Having already confided this, in turn, to Wyndham Lewis, Ezra Pound and Virginia Woolf, he then writes to WB Yeats's agent, saying: "For such an important contribution from so distinguished a writer I would make an exception" to his usual rates and pay double. The question of two-facedness surfaces most awkwardly in his tricky friendship with Leonard and Virginia Woolf.

While jockeying to establish himself in literary London, he had been grateful for the Woolfs' patronage: their Hogarth Press published The Waste Land in book form after it had appeared in the first number of the Criterion , and in they were to publish three of his review-essays as a Hogarth pamphlet entitled Homage to John Dryden. In the Woolfs seem to have helped to persuade Maynard Keynes to offer Eliot the position of literary editor on the Liberal weekly the Nation.

The position, though attractive, would not have provided Eliot with the financial security he needed, but it is not clear whether the paper's uncongenial political identity played a part in his eventual refusal Leonard Woolf himself took on the post. At a less public level, Eliot shared some common ground with Leonard as a man who had considerable experience of handling the moods of a mentally unstable wife, but his direct relationship with Virginia was always shot through with distrust and a kind of literary rivalry.

Neither Eliot nor Virginia Woolf gets high honours for consistent candour, and the very full annotations to these letters indicate a little of the discreditable backbiting that went on off-stage. Having cajoled Virginia to publish her soon to be celebrated essay "Character in Fiction" in the Criterion for July , Eliot enthuses to her that the presence of her piece alongside those by Proust and Yeats means "The July number will be the most brilliant in its history". But some months later he praises the next issue to Lady Rothermere by saying: "There is nothing of the costly showiness of Proust and Virginia Woolf neither of which I cared much about myself.

At one point Woolf confides to her diary quoted in the editorial annotations the conviction that "There is something hole-and-cornerish, biting in the back, suspicious, elaborate, uneasy, about him. At the end of this volume, Eliot leaves his job at Lloyd's to join Geoffrey Faber's new publishing firm.

Part of his private understanding with Faber was that the new firm would henceforth publish Eliot's books, beginning with Poems , which included The Waste Land. Eliot continued to write to the Woolfs in affectionate terms while somehow managing not to tell them that the Hogarth Press had just lost one of its star authors. But it must be said that Eliot, by fair means or by sharp professional practice, made a success of the Criterion during those years.

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He was justified in boasting in October "I think that at the end of the third year it will have as brilliant a record of contributors as any magazine could have in the time. The critical essays and, later, the book reviews generally maintained a high, if at times highly ideological, standard. Publication in the Criterion's pages, he informed prospective contributors, ensured "more intelligent attention than a contribution to any other review". Only the circulation remained stubbornly resistant to Eliot's blandishments, sales never exceeding to 1, copies per issue. Beyond documenting his life as an editor, these letters add a little thickening detail to some of the already well-worn themes of Eliot biography and criticism.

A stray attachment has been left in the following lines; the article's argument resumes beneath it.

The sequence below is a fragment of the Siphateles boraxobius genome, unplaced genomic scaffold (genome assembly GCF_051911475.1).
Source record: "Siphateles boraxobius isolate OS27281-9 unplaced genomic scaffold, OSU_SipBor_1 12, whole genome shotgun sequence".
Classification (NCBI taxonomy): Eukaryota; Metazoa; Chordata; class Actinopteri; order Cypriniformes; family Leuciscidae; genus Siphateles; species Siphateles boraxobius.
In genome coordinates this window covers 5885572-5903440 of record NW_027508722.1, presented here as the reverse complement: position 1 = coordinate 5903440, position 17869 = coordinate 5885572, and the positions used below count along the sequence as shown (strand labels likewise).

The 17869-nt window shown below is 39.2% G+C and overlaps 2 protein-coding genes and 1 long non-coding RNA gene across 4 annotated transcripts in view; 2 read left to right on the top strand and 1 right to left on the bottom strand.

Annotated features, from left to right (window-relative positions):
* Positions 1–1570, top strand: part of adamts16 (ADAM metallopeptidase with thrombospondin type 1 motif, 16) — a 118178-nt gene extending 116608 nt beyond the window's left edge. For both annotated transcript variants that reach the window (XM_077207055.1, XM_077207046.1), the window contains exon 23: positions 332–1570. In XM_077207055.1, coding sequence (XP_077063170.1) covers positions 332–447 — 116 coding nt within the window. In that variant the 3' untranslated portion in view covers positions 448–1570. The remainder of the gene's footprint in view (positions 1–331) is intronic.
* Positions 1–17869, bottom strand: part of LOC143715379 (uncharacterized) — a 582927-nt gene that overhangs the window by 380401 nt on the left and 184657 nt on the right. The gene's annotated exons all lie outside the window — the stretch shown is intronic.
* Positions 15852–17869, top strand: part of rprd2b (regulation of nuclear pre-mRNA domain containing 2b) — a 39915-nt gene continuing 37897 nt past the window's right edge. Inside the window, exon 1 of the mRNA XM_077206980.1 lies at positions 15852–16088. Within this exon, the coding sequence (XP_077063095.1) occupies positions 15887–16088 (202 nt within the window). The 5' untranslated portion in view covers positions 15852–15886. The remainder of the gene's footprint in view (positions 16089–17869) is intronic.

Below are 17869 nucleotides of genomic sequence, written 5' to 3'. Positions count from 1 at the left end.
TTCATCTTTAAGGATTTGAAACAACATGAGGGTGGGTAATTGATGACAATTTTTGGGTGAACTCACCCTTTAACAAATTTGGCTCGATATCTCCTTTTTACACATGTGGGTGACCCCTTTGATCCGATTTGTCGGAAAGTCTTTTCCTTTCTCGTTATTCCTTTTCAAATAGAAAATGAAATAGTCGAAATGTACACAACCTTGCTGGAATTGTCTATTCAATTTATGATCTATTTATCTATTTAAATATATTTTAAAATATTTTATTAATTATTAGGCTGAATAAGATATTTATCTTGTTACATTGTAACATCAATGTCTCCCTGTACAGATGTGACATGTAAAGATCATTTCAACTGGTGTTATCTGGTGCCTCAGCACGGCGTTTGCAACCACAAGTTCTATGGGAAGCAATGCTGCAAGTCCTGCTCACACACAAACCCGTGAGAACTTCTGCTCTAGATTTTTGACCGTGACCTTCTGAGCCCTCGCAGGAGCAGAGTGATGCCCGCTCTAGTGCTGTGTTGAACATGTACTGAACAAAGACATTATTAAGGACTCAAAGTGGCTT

There is, for example, his view to be trusted no further than several other ostensibly revealing confessions in these letters that there were only "about 30 good lines in The Waste Land ". It is somewhat more winning to find him acknowledging that his own prose has "a rather rheumatic pomposity", and a knowingness about his early critical perfomances is suggested by his advice to a young would-be review essayist: "You must begin by being or pretending to be an authority on some subject or other.

Good criticism is noticed at once. The cultivated public prefers critical to creative work. Part of his qualification for becoming a director of Faber's new firm was that, in addition to being one of the best-connected writers and editors of his day, he was "a man of business". And, inevitably, we get a few asides about "Jew publishers" when his dealings with his American publishers were particularly vexed. No one could pretend that the writer of these letters emerges as consistently likeable or admirable, but it is hard not to feel sympathy for a man so cornered by personal unhappiness, financial anxiety and professional frustration.

Eliot often affected the identity of the "resident alien"; perhaps he came to feel that that label accurately described his relation to earthly existence as a whole. As a young man, he was not short of reasons to feel ill at ease in the world, and many of those who met him during his early years in London remarked on this characteristic. Alternating between shyness and attitude-striking, he made others feel ill at ease with him, uncertain how far they could trust this now smooth, now angular chameleon.

Disguise, camouflage, adaptation: Eliot was rich in the strategies of self-protection. VS Pritchett later called him "a company of actors within one suit". Several members of the company are on show in these pages; the one constant is the suit, literally as worn to the bank every day, metaphorically in the pinstriped casing of so much of his epistolary prose.